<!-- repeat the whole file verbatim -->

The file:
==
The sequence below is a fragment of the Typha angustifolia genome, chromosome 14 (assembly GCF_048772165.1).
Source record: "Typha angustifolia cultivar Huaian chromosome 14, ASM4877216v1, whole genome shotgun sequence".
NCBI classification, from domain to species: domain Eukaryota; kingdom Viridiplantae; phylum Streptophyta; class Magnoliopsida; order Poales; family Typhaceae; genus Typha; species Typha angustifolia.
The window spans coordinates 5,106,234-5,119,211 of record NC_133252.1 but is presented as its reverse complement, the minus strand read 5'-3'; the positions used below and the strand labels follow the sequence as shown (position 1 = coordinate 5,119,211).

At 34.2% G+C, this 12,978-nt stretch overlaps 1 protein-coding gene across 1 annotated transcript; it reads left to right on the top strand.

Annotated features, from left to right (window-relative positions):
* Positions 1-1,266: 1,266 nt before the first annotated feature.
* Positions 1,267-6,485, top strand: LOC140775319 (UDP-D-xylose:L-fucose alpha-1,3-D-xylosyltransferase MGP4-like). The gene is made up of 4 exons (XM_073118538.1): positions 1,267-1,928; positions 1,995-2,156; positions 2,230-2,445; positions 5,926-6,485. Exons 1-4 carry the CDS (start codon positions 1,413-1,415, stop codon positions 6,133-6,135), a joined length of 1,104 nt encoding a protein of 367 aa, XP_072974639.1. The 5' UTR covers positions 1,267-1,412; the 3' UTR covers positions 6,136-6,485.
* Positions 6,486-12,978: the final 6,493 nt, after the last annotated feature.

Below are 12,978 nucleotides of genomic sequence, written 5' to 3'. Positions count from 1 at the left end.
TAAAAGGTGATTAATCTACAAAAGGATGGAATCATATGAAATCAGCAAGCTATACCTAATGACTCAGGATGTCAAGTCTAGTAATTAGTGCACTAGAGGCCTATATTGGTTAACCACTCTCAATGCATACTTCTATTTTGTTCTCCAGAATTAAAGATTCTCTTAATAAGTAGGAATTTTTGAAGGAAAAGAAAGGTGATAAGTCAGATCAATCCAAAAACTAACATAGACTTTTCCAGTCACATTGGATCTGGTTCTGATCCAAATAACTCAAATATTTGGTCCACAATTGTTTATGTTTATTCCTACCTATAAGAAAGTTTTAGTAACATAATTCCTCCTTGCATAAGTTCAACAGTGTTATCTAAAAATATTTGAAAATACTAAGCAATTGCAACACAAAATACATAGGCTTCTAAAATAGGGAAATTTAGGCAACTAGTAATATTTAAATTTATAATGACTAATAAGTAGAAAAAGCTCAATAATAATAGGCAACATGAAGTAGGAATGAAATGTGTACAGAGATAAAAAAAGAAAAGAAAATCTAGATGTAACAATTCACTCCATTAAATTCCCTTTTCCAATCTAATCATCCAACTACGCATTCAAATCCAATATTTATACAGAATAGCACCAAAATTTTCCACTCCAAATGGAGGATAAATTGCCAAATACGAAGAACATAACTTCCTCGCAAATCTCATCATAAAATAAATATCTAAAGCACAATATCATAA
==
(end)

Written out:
The sequence below is a fragment of the Typha angustifolia genome, chromosome 14 (assembly GCF_048772165.1).
Source record: "Typha angustifolia cultivar Huaian chromosome 14, ASM4877216v1, whole genome shotgun sequence".
NCBI classification, from domain to species: domain Eukaryota; kingdom Viridiplantae; phylum Streptophyta; class Magnoliopsida; order Poales; family Typhaceae; genus Typha; species Typha angustifolia.
The window spans coordinates 5,106,234-5,119,211 of record NC_133252.1 but is presented as its reverse complement, the minus strand read 5'-3'; the positions used below and the strand labels follow the sequence as shown (position 1 = coordinate 5,119,211).

At 34.2% G+C, this 12,978-nt stretch overlaps 1 protein-coding gene across 1 annotated transcript; it reads left to right on the top strand.

Annotated features, from left to right (window-relative positions):
* Positions 1-1,266: 1,266 nt before the first annotated feature.
* Positions 1,267-6,485, top strand: LOC140775319 (UDP-D-xylose:L-fucose alpha-1,3-D-xylosyltransferase MGP4-like). The gene is made up of 4 exons (XM_073118538.1): positions 1,267-1,928; positions 1,995-2,156; positions 2,230-2,445; positions 5,926-6,485. Exons 1-4 carry the CDS (start codon positions 1,413-1,415, stop codon positions 6,133-6,135), a joined length of 1,104 nt encoding a protein of 367 aa, XP_072974639.1. The 5' UTR covers positions 1,267-1,412; the 3' UTR covers positions 6,136-6,485.
* Positions 6,486-12,978: the final 6,493 nt, after the last annotated feature.

Below are 12,978 nucleotides of genomic sequence, written 5' to 3'. Positions count from 1 at the left end.
TAAAAGGTGATTAATCTACAAAAGGATGGAATCATATGAAATCAGCAAGCTATACCTAATGACTCAGGATGTCAAGTCTAGTAATTAGTGCACTAGAGGCCTATATTGGTTAACCACTCTCAATGCATACTTCTATTTTGTTCTCCAGAATTAAAGATTCTCTTAATAAGTAGGAATTTTTGAAGGAAAAGAAAGGTGATAAGTCAGATCAATCCAAAAACTAACATAGACTTTTCCAGTCACATTGGATCTGGTTCTGATCCAAATAACTCAAATATTTGGTCCACAATTGTTTATGTTTATTCCTACCTATAAGAAAGTTTTAGTAACATAATTCCTCCTTGCATAAGTTCAACAGTGTTATCTAAAAATATTTGAAAATACTAAGCAATTGCAACACAAAATACATAGGCTTCTAAAATAGGGAAATTTAGGCAACTAGTAATATTTAAATTTATAATGACTAATAAGTAGAAAAAGCTCAATAATAATAGGCAACATGAAGTAGGAATGAAATGTGTACAGAGATAAAAAAAGAAAAGAAAATCTAGATGTAACAATTCACTCCATTAAATTCCCTTTTCCAATCTAATCATCCAACTACGCATTCAAATCCAATATTTATACAGAATAGCACCAAAATTTTCCACTCCAAATGGAGGATAAATTGCCAAATACGAAGAACATAACTTCCTCGCAAATCTCATCATAAAATAAATATCTAAAGCACAATATCATAA